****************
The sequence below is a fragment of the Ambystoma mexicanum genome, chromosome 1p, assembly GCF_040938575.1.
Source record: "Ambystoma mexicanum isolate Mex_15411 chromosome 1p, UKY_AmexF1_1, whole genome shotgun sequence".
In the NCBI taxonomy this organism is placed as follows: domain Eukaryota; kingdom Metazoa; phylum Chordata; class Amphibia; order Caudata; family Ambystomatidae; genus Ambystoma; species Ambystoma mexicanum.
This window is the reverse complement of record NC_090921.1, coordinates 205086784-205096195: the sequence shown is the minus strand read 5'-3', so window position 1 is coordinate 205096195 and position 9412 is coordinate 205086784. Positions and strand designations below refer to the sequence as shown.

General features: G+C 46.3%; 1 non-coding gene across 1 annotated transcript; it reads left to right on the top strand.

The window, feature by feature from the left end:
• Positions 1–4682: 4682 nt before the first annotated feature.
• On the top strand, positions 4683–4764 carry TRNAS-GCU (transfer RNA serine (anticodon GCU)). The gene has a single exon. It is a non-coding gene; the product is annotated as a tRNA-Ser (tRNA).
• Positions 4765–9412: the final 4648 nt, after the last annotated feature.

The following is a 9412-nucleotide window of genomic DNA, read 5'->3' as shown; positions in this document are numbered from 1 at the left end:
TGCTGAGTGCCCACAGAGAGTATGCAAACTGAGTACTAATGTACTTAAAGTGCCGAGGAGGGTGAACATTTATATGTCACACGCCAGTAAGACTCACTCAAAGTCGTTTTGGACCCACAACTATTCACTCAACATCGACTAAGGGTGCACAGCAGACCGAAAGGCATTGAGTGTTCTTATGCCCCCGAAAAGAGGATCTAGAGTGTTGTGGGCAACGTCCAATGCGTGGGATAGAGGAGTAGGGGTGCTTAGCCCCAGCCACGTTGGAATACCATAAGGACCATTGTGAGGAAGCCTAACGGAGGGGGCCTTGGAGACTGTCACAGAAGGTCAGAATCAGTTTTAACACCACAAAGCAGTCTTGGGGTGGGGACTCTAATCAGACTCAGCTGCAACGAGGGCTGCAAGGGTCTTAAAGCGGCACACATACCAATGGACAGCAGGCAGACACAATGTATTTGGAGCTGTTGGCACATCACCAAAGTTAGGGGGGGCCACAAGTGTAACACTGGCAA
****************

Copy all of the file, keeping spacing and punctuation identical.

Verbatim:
The sequence below is a fragment of the Ambystoma mexicanum genome, chromosome 1p, assembly GCF_040938575.1.
Source record: "Ambystoma mexicanum isolate Mex_15411 chromosome 1p, UKY_AmexF1_1, whole genome shotgun sequence".
In the NCBI taxonomy this organism is placed as follows: domain Eukaryota; kingdom Metazoa; phylum Chordata; class Amphibia; order Caudata; family Ambystomatidae; genus Ambystoma; species Ambystoma mexicanum.
This window is the reverse complement of record NC_090921.1, coordinates 205086784-205096195: the sequence shown is the minus strand read 5'-3', so window position 1 is coordinate 205096195 and position 9412 is coordinate 205086784. Positions and strand designations below refer to the sequence as shown.

General features: G+C 46.3%; 1 non-coding gene across 1 annotated transcript; it reads left to right on the top strand.

The window, feature by feature from the left end:
• Positions 1–4682: 4682 nt before the first annotated feature.
• On the top strand, positions 4683–4764 carry TRNAS-GCU (transfer RNA serine (anticodon GCU)). The gene has a single exon. It is a non-coding gene; the product is annotated as a tRNA-Ser (tRNA).
• Positions 4765–9412: the final 4648 nt, after the last annotated feature.

The following is a 9412-nucleotide window of genomic DNA, read 5'->3' as shown; positions in this document are numbered from 1 at the left end:
TGCTGAGTGCCCACAGAGAGTATGCAAACTGAGTACTAATGTACTTAAAGTGCCGAGGAGGGTGAACATTTATATGTCACACGCCAGTAAGACTCACTCAAAGTCGTTTTGGACCCACAACTATTCACTCAACATCGACTAAGGGTGCACAGCAGACCGAAAGGCATTGAGTGTTCTTATGCCCCCGAAAAGAGGATCTAGAGTGTTGTGGGCAACGTCCAATGCGTGGGATAGAGGAGTAGGGGTGCTTAGCCCCAGCCACGTTGGAATACCATAAGGACCATTGTGAGGAAGCCTAACGGAGGGGGCCTTGGAGACTGTCACAGAAGGTCAGAATCAGTTTTAACACCACAAAGCAGTCTTGGGGTGGGGACTCTAATCAGACTCAGCTGCAACGAGGGCTGCAAGGGTCTTAAAGCGGCACACATACCAATGGACAGCAGGCAGACACAATGTATTTGGAGCTGTTGGCACATCACCAAAGTTAGGGGGGGCCACAAGTGTAACACTGGCAA